How to Cook Up a Perfectly Fried Landing Page

How to Cook Up a Perfectly Fried Landing PageIt’s a terrible day when the truth becomes trite and that’s what has happened with one of the most important truths in marketing: Know your customer.

Ask a marketing guru what’s the most important thing, and the person will say that it’s to “know your customer.” We have heard this so many times that we have stopped “hearing” it.

I want to bring this truth back among the living and I think the way to do that is by example. I want to use an example that puts the need to “know your customer” into perhaps its sharpest focus.

If you’re at all familiar with the culinary world, you may know that some chefs, when auditioning new chefs, will ask them to fry an egg. Frying an egg reduces the craft of cooking to its most essential and basic skills. Any chef who can produce a perfectly fried egg on demand is a worthy hire.

In the world of digital marketing, I think producing the perfect landing page is the equivalent of serving the perfectly fried egg, so we will look at landing page essentials and relate them back to the concept of “knowing your customer.” I’ve written before on these pages about some of the layout basics of landing pages. Here I want to focus more on psychology.

I think you will see how critical it is to be able to get into the mind of your customer when you face head on the challenges of producing the perfectly fried landing page. A great formula for a landing page is to combine four elements: A value proposition, an incentive, a deadline and a call to action.

Your value proposition

Gene Schwartz was one of the best direct mail copywriters of all time. He wrote headlines like:

  • World’s first effortless exerciser
  • How to make 13 ½ percent on your savings or more – All fully insured!
  • Why haven’t TV owners been told these facts?
  • How to eat your way out of fatigue

Look at each of these headlines and try to picture the consumer to which they would appeal. Next, work back from that image and identify where that consumer would find the “value.”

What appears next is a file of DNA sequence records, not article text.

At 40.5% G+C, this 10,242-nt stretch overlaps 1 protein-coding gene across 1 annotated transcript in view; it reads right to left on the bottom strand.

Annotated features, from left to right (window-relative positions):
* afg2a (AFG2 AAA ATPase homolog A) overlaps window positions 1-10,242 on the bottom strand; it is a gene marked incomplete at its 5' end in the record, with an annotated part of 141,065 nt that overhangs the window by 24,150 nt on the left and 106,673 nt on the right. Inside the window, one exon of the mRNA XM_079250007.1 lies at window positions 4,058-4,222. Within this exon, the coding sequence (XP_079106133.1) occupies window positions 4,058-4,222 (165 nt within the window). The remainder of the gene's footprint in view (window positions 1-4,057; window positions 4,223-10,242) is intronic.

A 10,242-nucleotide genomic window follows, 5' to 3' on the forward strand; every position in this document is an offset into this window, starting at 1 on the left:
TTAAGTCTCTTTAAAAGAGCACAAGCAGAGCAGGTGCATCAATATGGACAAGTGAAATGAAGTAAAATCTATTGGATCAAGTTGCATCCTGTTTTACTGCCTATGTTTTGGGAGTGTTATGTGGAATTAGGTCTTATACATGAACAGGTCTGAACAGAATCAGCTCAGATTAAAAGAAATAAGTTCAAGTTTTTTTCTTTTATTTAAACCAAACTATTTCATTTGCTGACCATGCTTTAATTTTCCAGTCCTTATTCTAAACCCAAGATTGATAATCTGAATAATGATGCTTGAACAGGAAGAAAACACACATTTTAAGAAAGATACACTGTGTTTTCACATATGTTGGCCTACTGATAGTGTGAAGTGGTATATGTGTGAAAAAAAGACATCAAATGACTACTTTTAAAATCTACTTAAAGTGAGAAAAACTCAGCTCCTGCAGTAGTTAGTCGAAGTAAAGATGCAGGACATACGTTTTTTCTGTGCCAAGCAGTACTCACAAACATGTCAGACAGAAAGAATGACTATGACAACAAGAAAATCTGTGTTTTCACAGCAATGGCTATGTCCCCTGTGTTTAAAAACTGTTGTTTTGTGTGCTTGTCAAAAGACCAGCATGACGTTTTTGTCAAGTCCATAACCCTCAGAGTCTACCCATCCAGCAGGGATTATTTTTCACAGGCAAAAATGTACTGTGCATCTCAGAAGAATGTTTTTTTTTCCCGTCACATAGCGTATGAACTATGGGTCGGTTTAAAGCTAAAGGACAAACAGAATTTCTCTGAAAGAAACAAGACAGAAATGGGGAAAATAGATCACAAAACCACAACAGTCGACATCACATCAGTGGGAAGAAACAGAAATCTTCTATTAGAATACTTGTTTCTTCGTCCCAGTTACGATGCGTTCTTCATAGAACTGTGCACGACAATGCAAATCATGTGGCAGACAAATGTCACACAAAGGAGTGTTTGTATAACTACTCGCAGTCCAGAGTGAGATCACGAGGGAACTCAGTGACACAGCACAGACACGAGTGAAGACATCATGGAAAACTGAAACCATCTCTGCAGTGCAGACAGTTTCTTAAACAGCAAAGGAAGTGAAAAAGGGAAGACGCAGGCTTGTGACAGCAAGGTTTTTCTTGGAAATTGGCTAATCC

In the first headline, I picture someone who is overweight and – to put it politely – a person who has never enjoyed breaking a sweat. Being able to understand what makes that person tick gave Schwartz the clues he needed to appeal on an emotional or psychological level.

To sum it up: Understand the area in your customer’s psyche where the benefits of your product or service overlap and find emotional language to express or imply the value.

The incentive

Every machine operates best when a little oil is applied. Adding an incentive to your landing page is the oil. Your job is to understand what kind of incentive will strike a chord with your customer.

Sometimes you can toss in a little something extra. There was a time when banks gave away toasters, gas stations gave away free glasses and hamburger restaurants gave away toys with children’s meals – okay, the burger joints still do this; the other premiums are long gone.

However, if your customers are somewhat risk adverse – perhaps you’re the new kid on the block and you need to establish credibility – an unconditional money-back guarantee might be the answer. These virtually always prove to be cost effective ways of drumming up new business.

The deadline

In Popeye cartoons, Wimpy’s famous line was, “I’ll gladly pay you Tuesday for a hamburger today.” The gag was funny because Wimpy said it all the time and everyone knew that “Tuesday” was no real deadline for payment.

Again, some understanding of how your customers think and relate to your product will help you set the right deadline. The deadline can be a point in time, like “today,” or when some event occurs, such as “The first 15 companies who contact us…” or “Extremely Limited Supply.”

The call to action

There are two elements in the typical digital call to action today, the graphic and the wording. Graphically, it’s critical to make your CTA standout and be obvious that it’s something to be clicked on.

Your CTA button will have a word or short phrase on it and here’s where you need to understand how your customer is thinking. You can come up with some very good wording for your button by completing this phrase “I want to ­­­­­­­____________.”

For example if you’re selling a weight loss program, the phrase “lose weight easily” might work on your button. Give some thought to this. Avoid tired phrases like “Click Here.”

I hope that by discussing these four landing page fundamentals, you begin to have a new, and more focused appreciation for the need to “know your customers” and an improved ability to apply that knowledge.


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